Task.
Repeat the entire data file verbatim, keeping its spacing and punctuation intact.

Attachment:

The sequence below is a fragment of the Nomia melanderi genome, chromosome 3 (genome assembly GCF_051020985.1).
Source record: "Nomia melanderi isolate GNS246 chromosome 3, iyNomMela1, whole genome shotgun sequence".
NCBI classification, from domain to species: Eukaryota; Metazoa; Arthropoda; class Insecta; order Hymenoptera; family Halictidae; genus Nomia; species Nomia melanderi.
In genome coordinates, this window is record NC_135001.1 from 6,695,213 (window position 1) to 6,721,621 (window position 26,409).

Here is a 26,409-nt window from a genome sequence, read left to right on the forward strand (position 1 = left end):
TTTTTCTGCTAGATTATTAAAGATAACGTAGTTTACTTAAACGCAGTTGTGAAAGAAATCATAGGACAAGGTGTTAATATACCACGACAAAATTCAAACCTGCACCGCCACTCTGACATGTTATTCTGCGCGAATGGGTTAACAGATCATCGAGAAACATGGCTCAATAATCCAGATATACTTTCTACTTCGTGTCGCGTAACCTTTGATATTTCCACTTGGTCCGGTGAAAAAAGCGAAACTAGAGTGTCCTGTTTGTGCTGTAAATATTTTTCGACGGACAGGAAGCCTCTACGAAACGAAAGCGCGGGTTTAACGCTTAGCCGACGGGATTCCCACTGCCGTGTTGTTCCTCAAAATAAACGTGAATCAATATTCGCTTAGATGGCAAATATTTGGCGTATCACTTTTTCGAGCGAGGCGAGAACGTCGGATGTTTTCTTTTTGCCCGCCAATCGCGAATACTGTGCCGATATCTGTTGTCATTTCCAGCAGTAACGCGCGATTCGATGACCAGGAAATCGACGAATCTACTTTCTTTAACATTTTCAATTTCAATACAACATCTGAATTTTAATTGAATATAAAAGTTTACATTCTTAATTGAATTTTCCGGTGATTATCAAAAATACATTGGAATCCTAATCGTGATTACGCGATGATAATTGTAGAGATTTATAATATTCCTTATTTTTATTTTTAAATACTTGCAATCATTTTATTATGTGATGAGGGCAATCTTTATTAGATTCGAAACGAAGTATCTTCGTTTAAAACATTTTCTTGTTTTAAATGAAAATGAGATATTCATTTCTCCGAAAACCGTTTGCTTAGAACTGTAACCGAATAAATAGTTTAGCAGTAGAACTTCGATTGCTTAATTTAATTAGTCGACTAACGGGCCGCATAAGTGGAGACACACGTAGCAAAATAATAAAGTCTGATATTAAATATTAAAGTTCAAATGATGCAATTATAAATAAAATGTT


The sequence below is a fragment of the Nomia melanderi genome, chromosome 3 (genome assembly GCF_051020985.1).
Source record: "Nomia melanderi isolate GNS246 chromosome 3, iyNomMela1, whole genome shotgun sequence".
NCBI classification, from domain to species: Eukaryota; Metazoa; Arthropoda; class Insecta; order Hymenoptera; family Halictidae; genus Nomia; species Nomia melanderi.
In genome coordinates, this window is record NC_135001.1 from 6,695,213 (window position 1) to 6,721,621 (window position 26,409).

Here is a 26,409-nt window from a genome sequence, read left to right on the forward strand (position 1 = left end):
TTTTTCTGCTAGATTATTAAAGATAACGTAGTTTACTTAAACGCAGTTGTGAAAGAAATCATAGGACAAGGTGTTAATATACCACGACAAAATTCAAACCTGCACCGCCACTCTGACATGTTATTCTGCGCGAATGGGTTAACAGATCATCGAGAAACATGGCTCAATAATCCAGATATACTTTCTACTTCGTGTCGCGTAACCTTTGATATTTCCACTTGGTCCGGTGAAAAAAGCGAAACTAGAGTGTCCTGTTTGTGCTGTAAATATTTTTCGACGGACAGGAAGCCTCTACGAAACGAAAGCGCGGGTTTAACGCTTAGCCGACGGGATTCCCACTGCCGTGTTGTTCCTCAAAATAAACGTGAATCAATATTCGCTTAGATGGCAAATATTTGGCGTATCACTTTTTCGAGCGAGGCGAGAACGTCGGATGTTTTCTTTTTGCCCGCCAATCGCGAATACTGTGCCGATATCTGTTGTCATTTCCAGCAGTAACGCGCGATTCGATGACCAGGAAATCGACGAATCTACTTTCTTTAACATTTTCAATTTCAATACAACATCTGAATTTTAATTGAATATAAAAGTTTACATTCTTAATTGAATTTTCCGGTGATTATCAAAAATACATTGGAATCCTAATCGTGATTACGCGATGATAATTGTAGAGATTTATAATATTCCTTATTTTTATTTTTAAATACTTGCAATCATTTTATTATGTGATGAGGGCAATCTTTATTAGATTCGAAACGAAGTATCTTCGTTTAAAACATTTTCTTGTTTTAAATGAAAATGAGATATTCATTTCTCCGAAAACCGTTTGCTTAGAACTGTAACCGAATAAATAGTTTAGCAGTAGAACTTCGATTGCTTAATTTAATTAGTCGACTAACGGGCCGCATAAGTGGAGACACACGTAGCAAAATAATAAAGTCTGATATTAAATATTAAAGTTCAAATGATGCAATTATAAATAAAATGTT